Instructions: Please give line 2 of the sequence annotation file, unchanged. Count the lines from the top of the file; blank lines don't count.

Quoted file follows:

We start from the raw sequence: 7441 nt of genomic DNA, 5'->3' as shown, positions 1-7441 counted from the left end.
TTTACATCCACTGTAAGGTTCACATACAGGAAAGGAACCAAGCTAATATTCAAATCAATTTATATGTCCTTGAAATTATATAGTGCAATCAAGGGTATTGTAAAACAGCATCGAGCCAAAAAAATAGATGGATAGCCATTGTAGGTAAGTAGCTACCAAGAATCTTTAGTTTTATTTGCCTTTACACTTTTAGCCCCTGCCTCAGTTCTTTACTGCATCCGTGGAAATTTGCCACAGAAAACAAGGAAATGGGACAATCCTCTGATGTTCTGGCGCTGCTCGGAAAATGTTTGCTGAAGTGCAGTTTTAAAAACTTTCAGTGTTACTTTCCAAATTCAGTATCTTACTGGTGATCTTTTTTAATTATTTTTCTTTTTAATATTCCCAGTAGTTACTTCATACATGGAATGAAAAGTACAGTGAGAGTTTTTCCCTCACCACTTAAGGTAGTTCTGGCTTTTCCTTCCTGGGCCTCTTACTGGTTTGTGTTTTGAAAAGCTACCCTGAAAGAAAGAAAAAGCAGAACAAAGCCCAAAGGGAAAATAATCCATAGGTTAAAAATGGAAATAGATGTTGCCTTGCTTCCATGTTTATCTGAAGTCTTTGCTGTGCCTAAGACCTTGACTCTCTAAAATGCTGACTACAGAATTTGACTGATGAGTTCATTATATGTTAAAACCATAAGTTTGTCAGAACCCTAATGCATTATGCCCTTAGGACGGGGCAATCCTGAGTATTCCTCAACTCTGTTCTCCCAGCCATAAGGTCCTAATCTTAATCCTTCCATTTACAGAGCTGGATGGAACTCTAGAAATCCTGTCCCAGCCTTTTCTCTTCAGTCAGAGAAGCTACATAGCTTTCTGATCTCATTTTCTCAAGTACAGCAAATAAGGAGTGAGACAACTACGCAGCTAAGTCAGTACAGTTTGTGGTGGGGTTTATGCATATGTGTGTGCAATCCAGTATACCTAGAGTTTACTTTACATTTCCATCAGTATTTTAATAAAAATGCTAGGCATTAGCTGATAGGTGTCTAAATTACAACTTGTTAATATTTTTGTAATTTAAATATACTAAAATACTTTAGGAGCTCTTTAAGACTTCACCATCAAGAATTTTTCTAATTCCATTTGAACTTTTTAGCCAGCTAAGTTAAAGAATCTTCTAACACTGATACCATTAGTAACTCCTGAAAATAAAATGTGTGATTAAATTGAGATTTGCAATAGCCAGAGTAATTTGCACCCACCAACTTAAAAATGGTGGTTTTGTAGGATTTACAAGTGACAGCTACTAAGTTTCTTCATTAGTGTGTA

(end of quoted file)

TTTACATCCACTGTAAGGTTCACATACAGGAAAGGAACCAAGCTAATATTCAAATCAATTTATATGTCCTTGAAATTATATAGTGCAATCAAGGGTATTGTAAAACAGCATCGAGCCAAAAAAATAGATGGATAGCCATTGTAGGTAAGTAGCTACCAAGAATCTTTAGTTTTATTTGCCTTTACACTTTTAGCCCCTGCCTCAGTTCTTTACTGCATCCGTGGAAATTTGCCACAGAAAACAAGGAAATGGGACAATCCTCTGATGTTCTGGCGCTGCTCGGAAAATGTTTGCTGAAGTGCAGTTTTAAAAACTTTCAGTGTTACTTTCCAAATTCAGTATCTTACTGGTGATCTTTTTTAATTATTTTTCTTTTTAATATTCCCAGTAGTTACTTCATACATGGAATGAAAAGTACAGTGAGAGTTTTTCCCTCACCACTTAAGGTAGTTCTGGCTTTTCCTTCCTGGGCCTCTTACTGGTTTGTGTTTTGAAAAGCTACCCTGAAAGAAAGAAAAAGCAGAACAAAGCCCAAAGGGAAAATAATCCATAGGTTAAAAATGGAAATAGATGTTGCCTTGCTTCCATGTTTATCTGAAGTCTTTGCTGTGCCTAAGACCTTGACTCTCTAAAATGCTGACTACAGAATTTGACTGATGAGTTCATTATATGTTAAAACCATAAGTTTGTCAGAACCCTAATGCATTATGCCCTTAGGACGGGGCAATCCTGAGTATTCCTCAACTCTGTTCTCCCAGCCATAAGGTCCTAATCTTAATCCTTCCATTTACAGAGCTGGATGGAACTCTAGAAATCCTGTCCCAGCCTTTTCTCTTCAGTCAGAGAAGCTACATAGCTTTCTGATCTCATTTTCTCAAGTACAGCAAATAAGGAGTGAGACAACTACGCAGCTAAGTCAGTACAGTTTGTGGTGGGGTTTATGCATATGTGTGTGCAATCCAGTATACCTAGAGTTTACTTTACATTTCCATCAGTATTTTAATAAAAATGCTAGGCATTAGCTGATAGGTGTCTAAATTACAACTTGTTAATATTTTTGTAATTTAAATATACTAAAATACTTTAGGAGCTCTTTAAGACTTCACCATCAAGAATTTTTCTAATTCCATTTGAACTTTTTAGCCAGCTAAGTTAAAGAATCTTCTAACACTGATACCATTAGTAACTCCTGAAAATAAAATGTGTGATTAAATTGAGATTTGCAATAGCCAGAGTAATTTGCACCCACCAACTTAAAAATGGTGGTTTTGTAGGATTTACAAGTGACAGCTACTAAGTTTCTTCATTAGTGTGTA